Overview 4 – Photography C: Lenses – Aperture and DOF

The Choices

  1. Flow phenomenon: Water boiling? Faucet dripping? Why does it look like that?
  2. Visualization technique: Add dye? See light distorted by air/water  surface?
  3. Lighting: Continuous? Strobe? Sheet?
  4. Photography
    A: Framing and Composition
    B: Cameras
    C: Lenses
    D: Exposure
    E: Resolution
  5. Post processing: Creating the final output. Editing: at least cropping the image and setting contrast.

Still on lenses. Here  we’ll see what ‘out of focus’ means, and the relationship between aperture and depth of field.

Figure1 : Overlapping leaflets form an iris with a variable diameter opening, here from a Canon EF-M 32mm F1.4 STM lens. D-Kuru, CC BY-SA 4.0 via Wikimedia Commons


The second major specification for a lens is the maximum aperture, which is basically the hole in the lens that light passes through. Camera lenses have a variable sized hole, created by a  clever set of overlapping leaflets, as shown in Figure 1. The larger the maximum aperture, the more expensive the lens will be, since more precision shaped glass will be needed.

Now here’s the confusing part. Aperture is defined as the focal length f, divided by the diameter D, e.g. f/D . Both quantities are lengths, so the f number, or f/, is just a ratio without units. Although it is written f/ it is pronounced “eff stop”, for reasons we’ll save for the next page. For a given focal length, the larger the diameter is, the smaller the f/ is. So the largest aperture a lens can have will be at the smallest f/. This is the value used to specify a lens. Generally f/ ranges from f/1.4 to f/22 or so, but some large format or antique cameras can get up to f/64. Yes, that means a really tiny hole.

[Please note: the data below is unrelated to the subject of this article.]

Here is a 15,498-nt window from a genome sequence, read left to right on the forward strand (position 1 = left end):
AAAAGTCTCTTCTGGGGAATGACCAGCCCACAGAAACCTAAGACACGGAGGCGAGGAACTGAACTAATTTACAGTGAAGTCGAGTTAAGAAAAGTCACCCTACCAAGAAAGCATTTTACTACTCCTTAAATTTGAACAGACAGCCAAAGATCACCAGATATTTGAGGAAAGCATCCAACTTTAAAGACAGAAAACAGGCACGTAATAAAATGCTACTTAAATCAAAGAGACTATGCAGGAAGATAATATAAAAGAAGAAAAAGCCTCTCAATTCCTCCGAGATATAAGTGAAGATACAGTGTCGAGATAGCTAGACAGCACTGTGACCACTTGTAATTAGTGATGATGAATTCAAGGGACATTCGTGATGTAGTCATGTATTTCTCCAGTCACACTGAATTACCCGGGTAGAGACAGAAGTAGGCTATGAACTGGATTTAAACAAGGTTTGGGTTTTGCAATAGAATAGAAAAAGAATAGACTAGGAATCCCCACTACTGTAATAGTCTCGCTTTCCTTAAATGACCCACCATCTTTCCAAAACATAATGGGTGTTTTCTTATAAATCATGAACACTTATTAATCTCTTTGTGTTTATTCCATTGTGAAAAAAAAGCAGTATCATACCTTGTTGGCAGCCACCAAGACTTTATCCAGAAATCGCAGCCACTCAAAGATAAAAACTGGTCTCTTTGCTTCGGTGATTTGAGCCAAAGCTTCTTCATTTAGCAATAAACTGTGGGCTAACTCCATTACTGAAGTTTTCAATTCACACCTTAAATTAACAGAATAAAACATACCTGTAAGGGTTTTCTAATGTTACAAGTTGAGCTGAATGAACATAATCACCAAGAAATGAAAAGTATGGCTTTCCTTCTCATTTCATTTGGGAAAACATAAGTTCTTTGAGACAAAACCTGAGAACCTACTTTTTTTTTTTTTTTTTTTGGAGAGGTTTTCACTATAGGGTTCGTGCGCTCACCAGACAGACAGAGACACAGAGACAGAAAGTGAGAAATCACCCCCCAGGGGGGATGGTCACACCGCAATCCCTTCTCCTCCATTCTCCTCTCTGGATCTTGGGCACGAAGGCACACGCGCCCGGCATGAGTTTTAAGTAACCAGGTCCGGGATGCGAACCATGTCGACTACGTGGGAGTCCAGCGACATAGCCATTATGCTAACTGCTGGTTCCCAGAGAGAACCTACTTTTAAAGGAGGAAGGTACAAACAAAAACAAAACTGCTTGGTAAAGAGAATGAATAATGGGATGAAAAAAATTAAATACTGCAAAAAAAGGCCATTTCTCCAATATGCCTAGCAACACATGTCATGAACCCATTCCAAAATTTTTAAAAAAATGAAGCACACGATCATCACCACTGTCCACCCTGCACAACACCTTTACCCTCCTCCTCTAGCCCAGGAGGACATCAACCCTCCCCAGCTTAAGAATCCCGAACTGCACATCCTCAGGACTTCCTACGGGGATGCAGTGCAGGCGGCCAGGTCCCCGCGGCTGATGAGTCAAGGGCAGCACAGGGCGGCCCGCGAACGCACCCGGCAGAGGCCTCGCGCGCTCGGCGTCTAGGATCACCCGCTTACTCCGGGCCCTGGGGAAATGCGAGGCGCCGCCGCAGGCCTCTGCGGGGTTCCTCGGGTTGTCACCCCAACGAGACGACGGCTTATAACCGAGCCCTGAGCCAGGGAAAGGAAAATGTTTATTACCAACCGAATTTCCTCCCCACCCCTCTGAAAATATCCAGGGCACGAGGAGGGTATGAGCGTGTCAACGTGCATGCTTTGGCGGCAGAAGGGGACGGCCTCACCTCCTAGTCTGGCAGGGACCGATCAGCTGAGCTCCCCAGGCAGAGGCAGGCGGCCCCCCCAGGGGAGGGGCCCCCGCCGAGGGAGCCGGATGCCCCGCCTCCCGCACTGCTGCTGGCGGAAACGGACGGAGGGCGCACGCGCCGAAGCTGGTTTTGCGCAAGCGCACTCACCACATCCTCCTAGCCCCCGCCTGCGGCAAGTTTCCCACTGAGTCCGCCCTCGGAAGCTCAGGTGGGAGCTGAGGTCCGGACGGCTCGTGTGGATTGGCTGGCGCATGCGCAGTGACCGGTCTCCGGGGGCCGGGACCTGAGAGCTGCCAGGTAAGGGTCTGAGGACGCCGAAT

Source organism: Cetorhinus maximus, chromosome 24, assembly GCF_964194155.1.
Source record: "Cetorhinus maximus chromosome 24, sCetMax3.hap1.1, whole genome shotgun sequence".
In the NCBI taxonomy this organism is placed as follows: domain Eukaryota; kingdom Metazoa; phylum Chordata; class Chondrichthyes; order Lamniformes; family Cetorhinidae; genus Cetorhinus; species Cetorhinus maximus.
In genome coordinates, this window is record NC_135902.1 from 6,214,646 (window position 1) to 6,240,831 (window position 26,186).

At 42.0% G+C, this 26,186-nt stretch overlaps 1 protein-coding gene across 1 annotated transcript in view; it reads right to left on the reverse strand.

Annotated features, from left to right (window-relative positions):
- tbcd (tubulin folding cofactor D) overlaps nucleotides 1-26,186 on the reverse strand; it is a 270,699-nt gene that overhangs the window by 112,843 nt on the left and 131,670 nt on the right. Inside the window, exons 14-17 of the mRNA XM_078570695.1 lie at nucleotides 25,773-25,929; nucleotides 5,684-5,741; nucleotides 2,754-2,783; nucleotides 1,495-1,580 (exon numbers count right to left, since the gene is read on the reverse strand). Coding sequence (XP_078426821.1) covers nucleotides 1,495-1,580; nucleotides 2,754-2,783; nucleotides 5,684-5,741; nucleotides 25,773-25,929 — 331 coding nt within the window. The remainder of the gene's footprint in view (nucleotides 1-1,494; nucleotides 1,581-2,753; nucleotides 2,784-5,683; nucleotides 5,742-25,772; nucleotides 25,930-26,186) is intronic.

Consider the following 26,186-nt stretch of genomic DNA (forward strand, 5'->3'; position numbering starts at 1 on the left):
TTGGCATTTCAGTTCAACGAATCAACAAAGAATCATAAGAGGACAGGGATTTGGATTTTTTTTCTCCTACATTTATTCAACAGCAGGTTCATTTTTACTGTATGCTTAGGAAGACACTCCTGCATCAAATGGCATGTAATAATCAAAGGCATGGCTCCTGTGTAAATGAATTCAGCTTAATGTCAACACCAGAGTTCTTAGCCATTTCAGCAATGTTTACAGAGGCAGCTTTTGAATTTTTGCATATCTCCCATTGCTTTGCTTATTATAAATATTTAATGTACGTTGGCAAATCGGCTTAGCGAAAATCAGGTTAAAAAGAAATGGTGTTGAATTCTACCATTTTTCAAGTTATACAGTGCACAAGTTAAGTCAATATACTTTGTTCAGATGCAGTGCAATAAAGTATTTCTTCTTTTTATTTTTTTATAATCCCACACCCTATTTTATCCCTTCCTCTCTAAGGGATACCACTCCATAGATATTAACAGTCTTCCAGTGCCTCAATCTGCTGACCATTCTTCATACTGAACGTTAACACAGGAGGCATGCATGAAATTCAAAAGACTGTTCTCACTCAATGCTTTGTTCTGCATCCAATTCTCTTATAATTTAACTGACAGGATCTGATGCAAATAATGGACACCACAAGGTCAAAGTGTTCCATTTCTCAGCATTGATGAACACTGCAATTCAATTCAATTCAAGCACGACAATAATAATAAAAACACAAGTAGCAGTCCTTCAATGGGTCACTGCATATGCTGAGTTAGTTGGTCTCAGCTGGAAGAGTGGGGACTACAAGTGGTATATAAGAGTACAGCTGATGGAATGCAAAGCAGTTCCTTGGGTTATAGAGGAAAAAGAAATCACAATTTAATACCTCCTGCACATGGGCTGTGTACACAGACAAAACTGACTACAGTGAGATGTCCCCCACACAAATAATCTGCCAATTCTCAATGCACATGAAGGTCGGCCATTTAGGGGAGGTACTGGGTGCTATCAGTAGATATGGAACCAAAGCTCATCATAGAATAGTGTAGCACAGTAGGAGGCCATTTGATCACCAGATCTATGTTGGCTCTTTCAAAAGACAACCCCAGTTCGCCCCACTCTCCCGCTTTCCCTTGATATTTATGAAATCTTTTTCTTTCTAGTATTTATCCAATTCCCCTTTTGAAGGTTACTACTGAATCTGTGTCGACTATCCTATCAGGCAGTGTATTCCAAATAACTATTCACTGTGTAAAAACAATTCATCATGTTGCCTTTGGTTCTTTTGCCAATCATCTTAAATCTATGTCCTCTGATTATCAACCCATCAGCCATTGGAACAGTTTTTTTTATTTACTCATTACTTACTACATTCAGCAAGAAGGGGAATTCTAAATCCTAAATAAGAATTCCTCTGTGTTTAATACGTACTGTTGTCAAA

The aperture has two major effects. It can be used to reduce the amount of light passing through the lens, but we’ll delay discussion of that to the next section, on exposure. The other thing it can do is control the depth of field (DOF) in the image. To understand DOF we have to see what happens when an image is out of focus.

Figure 2: When the sensor plane is not placed in the focus plane, a point on the object shows up as a circle of confusion. JeanBizHertzberg, CC BY-SA 4.0, via Wikimedia Commons.

Out of Focus: Circles of Confusion

For an image to be in focus, the lens location needs to be adjusted so the sensor plane is in the focus plane. But what if the sensor is a little too close to the lens, or a little too far?  Figure 2 illustrates this: all the light rays coming from one point on the object that are captured by the lens form a cone, converge in the focus plane and continue on to form another cone. When the sensor plane cuts the cone, it sees a ‘circle of confusion’ instead of a point on the object .

Depth of Field (DOF) and Aperture

Figure 2 shows an exaggerated case. If we dial it back and say the sensor plane is close to the focus plane, the size of the circle of confusion will be small, possibly even less than one pixel of the sensor. Even if it covers a few pixels, it may be too small to be noticed when viewing the whole image. If the object moves a little bit forward or back, the focus plane will also move a little, resulting in small circles of confusion. If the circles stay small enough to escape notice, the movement of the object is considered to be within the ‘depth of field’, the region out in front of the camera where everything will be reasonably in focus . Also note that DOF is not symmetric around the object in focus; due to the nonlinearity of the lens focus equation, you’ll get more DOF behind the object than in front.

Figure 3: With Object 1 in focus, there is a certain depth of field (DOF), shown by red arrows around Object 1. Object 2 is outside the depth of field (DOF), so its circle of confusion is unacceptably large. JeanBizHertzberg, CC BY-SA 4.0, via Wikimedia Commons.